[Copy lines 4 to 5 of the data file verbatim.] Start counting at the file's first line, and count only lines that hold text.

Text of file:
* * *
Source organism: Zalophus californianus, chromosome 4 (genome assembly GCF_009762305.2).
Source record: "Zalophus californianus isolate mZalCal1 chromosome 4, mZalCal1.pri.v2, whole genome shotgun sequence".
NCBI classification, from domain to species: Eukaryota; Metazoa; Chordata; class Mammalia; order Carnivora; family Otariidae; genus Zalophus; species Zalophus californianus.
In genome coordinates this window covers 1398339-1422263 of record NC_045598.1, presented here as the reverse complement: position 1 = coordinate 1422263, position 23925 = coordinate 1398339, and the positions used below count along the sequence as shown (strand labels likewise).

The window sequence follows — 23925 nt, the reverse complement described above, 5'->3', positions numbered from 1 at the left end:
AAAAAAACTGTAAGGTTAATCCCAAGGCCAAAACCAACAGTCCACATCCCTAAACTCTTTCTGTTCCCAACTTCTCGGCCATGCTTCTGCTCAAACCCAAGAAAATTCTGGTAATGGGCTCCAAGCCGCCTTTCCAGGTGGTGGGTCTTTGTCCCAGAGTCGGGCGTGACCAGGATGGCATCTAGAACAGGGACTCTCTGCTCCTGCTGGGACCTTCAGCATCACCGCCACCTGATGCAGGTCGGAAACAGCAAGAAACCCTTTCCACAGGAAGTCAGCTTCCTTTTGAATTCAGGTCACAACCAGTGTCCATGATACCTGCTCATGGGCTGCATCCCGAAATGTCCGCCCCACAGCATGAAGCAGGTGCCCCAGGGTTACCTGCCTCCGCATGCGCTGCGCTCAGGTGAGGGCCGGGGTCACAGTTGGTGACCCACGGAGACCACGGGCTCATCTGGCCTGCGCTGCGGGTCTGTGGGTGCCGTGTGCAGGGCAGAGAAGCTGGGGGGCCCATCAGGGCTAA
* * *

In genome coordinates this window covers 1398339-1422263 of record NC_045598.1, presented here as the reverse complement: position 1 = coordinate 1422263, position 23925 = coordinate 1398339, and the positions used below count along the sequence as shown (strand labels likewise).

The window sequence follows — 23925 nt, the reverse complement described above, 5'->3', positions numbered from 1 at the left end: